Posted by Andrew Yandell on

commonly referred to as 'brett,' this little bacteria can produce aromas as varied as truffle, smoked meat, charcuterie, cured leather, barnyard, horse sweat, band-aid, and mouse cage. In high concentrations it can make wine undrinkable, but can make for beautiful nuance in balanced doses, especially in well-structured wines like Barolo or Priorat.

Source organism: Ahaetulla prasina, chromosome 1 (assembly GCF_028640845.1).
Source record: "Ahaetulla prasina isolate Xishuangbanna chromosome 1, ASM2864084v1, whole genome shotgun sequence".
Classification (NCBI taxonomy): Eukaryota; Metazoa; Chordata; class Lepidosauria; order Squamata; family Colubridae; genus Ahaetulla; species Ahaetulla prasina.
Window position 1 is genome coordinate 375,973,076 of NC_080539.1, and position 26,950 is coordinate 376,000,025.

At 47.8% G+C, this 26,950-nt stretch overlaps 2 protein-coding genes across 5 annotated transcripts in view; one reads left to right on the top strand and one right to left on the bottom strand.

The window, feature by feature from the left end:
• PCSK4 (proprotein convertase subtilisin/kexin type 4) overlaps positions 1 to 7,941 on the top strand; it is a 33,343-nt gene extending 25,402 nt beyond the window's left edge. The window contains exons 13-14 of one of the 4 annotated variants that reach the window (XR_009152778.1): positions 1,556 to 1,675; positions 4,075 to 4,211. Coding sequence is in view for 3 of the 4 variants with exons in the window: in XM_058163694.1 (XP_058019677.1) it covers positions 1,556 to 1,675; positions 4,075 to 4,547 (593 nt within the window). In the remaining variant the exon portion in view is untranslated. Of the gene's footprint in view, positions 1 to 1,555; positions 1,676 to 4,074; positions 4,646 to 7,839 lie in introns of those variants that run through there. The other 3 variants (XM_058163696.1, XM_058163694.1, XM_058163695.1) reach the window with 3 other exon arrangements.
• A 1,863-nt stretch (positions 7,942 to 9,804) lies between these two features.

Brettanomyces only proliferates after fermentation by feeding on leftover nutrients.  The best way to manage brettanomyces is a clean, complete fermentation that doesn’t leave them any food; lower pH, sulfites, and structure don’t hurt either.

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